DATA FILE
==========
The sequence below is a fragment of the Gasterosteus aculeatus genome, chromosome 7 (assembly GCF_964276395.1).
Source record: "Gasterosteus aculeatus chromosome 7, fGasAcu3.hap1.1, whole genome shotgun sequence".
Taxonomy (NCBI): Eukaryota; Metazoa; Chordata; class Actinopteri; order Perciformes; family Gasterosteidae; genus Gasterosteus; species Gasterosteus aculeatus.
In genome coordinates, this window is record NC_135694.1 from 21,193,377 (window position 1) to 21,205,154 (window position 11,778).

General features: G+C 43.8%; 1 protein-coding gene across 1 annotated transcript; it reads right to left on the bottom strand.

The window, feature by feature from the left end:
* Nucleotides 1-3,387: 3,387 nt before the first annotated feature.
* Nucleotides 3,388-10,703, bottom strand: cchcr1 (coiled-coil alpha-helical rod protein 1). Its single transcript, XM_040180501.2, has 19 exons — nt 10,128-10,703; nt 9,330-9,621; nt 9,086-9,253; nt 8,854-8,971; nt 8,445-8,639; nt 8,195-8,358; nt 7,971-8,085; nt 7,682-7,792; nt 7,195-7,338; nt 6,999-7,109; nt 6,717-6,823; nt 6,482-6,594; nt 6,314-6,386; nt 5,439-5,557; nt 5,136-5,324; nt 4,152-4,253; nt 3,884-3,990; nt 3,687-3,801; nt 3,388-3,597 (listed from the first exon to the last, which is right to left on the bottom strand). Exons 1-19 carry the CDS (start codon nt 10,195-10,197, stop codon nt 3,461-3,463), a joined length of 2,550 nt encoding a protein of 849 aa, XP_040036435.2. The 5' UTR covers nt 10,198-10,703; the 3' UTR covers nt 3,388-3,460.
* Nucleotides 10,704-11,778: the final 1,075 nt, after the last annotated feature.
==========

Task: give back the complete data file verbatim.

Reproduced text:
The sequence below is a fragment of the Gasterosteus aculeatus genome, chromosome 7 (assembly GCF_964276395.1).
Source record: "Gasterosteus aculeatus chromosome 7, fGasAcu3.hap1.1, whole genome shotgun sequence".
Taxonomy (NCBI): Eukaryota; Metazoa; Chordata; class Actinopteri; order Perciformes; family Gasterosteidae; genus Gasterosteus; species Gasterosteus aculeatus.
In genome coordinates, this window is record NC_135694.1 from 21,193,377 (window position 1) to 21,205,154 (window position 11,778).

General features: G+C 43.8%; 1 protein-coding gene across 1 annotated transcript; it reads right to left on the bottom strand.

The window, feature by feature from the left end:
* Nucleotides 1-3,387: 3,387 nt before the first annotated feature.
* Nucleotides 3,388-10,703, bottom strand: cchcr1 (coiled-coil alpha-helical rod protein 1). Its single transcript, XM_040180501.2, has 19 exons — nt 10,128-10,703; nt 9,330-9,621; nt 9,086-9,253; nt 8,854-8,971; nt 8,445-8,639; nt 8,195-8,358; nt 7,971-8,085; nt 7,682-7,792; nt 7,195-7,338; nt 6,999-7,109; nt 6,717-6,823; nt 6,482-6,594; nt 6,314-6,386; nt 5,439-5,557; nt 5,136-5,324; nt 4,152-4,253; nt 3,884-3,990; nt 3,687-3,801; nt 3,388-3,597 (listed from the first exon to the last, which is right to left on the bottom strand). Exons 1-19 carry the CDS (start codon nt 10,195-10,197, stop codon nt 3,461-3,463), a joined length of 2,550 nt encoding a protein of 849 aa, XP_040036435.2. The 5' UTR covers nt 10,198-10,703; the 3' UTR covers nt 3,388-3,460.
* Nucleotides 10,704-11,778: the final 1,075 nt, after the last annotated feature.